One of the difficult things about taking on such a big subject is that the world is a big place and at any given time there are many different histories rolling out in the different continents. So he tells us the histories of Africa and China and America, but I guess, as this was a BBC production, the focus may be a bit biased in the later centuries towards the influence of Britain. This doesn’t offend me because I’m English and was indoctrinated as a schoolboy into thinking that the Battle of Hastings and the Battle of Britain were landmark events in World History, when the rest of the world might see them as minor struggles on a small island. But I’d be interested to know if non-British listeners to this audiobook found it excessively Brit-centric.
Go ahead and listen, and I’ll look out for your reviews.
This is a very well presented summary of world history with critical events and key periods analysed and presented in clear language. The narrator is excellent and as each chapter is almost a self-contained package it is possible to jump from chapter to chapter in any order without losing any historical context.
Yes. I will listen again and again, to review the information, and continue to understand the contexts.
David Timson is an excellent narrator for this book. He does an admirable job, beautifully inflecting his tone to match the text, keeping it interesting, and very hard to take the headphones off!
Early in the book Andrew Marr mentions that he could have written this book, then written another as long without including any material in it from the first, and then a third just as long without including any material from the first two. I think that I was hoping to read that third book. Early history went by way too fast and the modern material was largely events I already knew in detail.
"The Muslim Age in Europe was much better than we have been told and the expelled people took their advances elsewhere" What? Where did they go? Am I missing pages? Off to do research to figure out just what the Islamic age of Europe was all about. And again, "When the Dutch tulip bubble burst everyone forged on as usual, aside from individually sad stories, commerce refused to prosecute and civilisation soldiered on." What? Very relevant to now! The judges did what? Municipal people did what? The bubble popped with minimal damage? How exactly did they do that! I need an index! Auuuggghhh!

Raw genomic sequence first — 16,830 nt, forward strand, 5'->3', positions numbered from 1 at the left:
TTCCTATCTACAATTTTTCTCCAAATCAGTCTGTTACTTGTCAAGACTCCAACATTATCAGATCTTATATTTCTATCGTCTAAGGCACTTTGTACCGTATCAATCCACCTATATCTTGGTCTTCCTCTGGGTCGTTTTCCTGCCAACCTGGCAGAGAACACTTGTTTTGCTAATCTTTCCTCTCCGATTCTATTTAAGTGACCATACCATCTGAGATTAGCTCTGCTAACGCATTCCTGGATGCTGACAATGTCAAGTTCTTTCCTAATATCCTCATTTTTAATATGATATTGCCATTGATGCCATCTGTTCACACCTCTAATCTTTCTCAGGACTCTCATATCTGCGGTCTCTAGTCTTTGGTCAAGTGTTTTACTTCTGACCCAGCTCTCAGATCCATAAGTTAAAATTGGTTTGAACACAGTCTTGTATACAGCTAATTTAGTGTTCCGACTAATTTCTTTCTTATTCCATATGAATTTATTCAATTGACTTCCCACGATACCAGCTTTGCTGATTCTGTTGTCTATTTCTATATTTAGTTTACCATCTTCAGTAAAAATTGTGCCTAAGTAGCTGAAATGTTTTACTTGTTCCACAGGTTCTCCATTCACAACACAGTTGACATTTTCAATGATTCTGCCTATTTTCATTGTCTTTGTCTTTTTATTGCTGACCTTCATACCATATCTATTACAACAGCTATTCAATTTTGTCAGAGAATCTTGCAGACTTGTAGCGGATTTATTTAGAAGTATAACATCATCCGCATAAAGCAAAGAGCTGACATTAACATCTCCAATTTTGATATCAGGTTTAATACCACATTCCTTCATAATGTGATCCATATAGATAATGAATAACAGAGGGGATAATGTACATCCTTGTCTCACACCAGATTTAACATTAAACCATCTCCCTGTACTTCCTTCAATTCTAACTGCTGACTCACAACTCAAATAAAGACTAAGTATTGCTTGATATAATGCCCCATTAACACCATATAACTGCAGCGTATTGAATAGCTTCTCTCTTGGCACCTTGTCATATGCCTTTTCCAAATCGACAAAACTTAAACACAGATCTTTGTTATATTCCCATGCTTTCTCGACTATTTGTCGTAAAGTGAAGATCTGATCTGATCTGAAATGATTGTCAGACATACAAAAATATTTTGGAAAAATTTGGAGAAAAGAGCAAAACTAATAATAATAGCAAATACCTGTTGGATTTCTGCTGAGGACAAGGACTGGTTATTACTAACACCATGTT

Then again, he got much more than 26 hours of extra work out of me attempting to answer the questions that his narrative raised. I learned more about Cleopatra than I could have possibly guessed could be known.
Cleopatra's life was told in detail, and I had no idea how she fit into the larger narrative until reading this book.
If Andrew Marr writes those other two books I will be right on the spot to read them, too. What a great thinkertoy this book is.
I wish I had a really gook book that started at the collapse of the tulip trade.
This audiobook should be titled; A PC History of years 1700-2010 with a Short Introduction about the History of the World
First let me say the narration is extremely good, one of the best I've heard.
In general if you want a brief history of the ancient world this will do, the author does a great job of keeping it interesting (I say brief since less than half the book is focused on this). Unfortunately the political correctness really starts to heavily influence the 1700+ world to the point of silliness. It's not all the time and it's by no means the worst I've heard, the author I believe attempts to be fair and balanced but just isn't able to do so. I recommend you have a good grasp on the modern world when listening to this otherwise you'll go away about as smart as your average high schooler, which is an insult in case you didn't realize it. If you don't already have a good grasp on modern history I'll go as far as to say this book will actually make you dumber. It's very difficult to recommend this book despite the interesting story and excellent narration. I really wish the author would have spent much more of his time on the pre-modern world since that's where I learned the most -- but even in this case it wasn't much. I can honestly say I'm not sure I learned hardly anything about the modern world and was more frustrated with what the author left out than allowed in (although unlike the other reviewer I found the tulip part interested since that is one thing I did now know about).
3 stars overall, 3 stars for the story due to it being unbalanced and too politically correct on modern subjects and a strong 5 stars for the narration.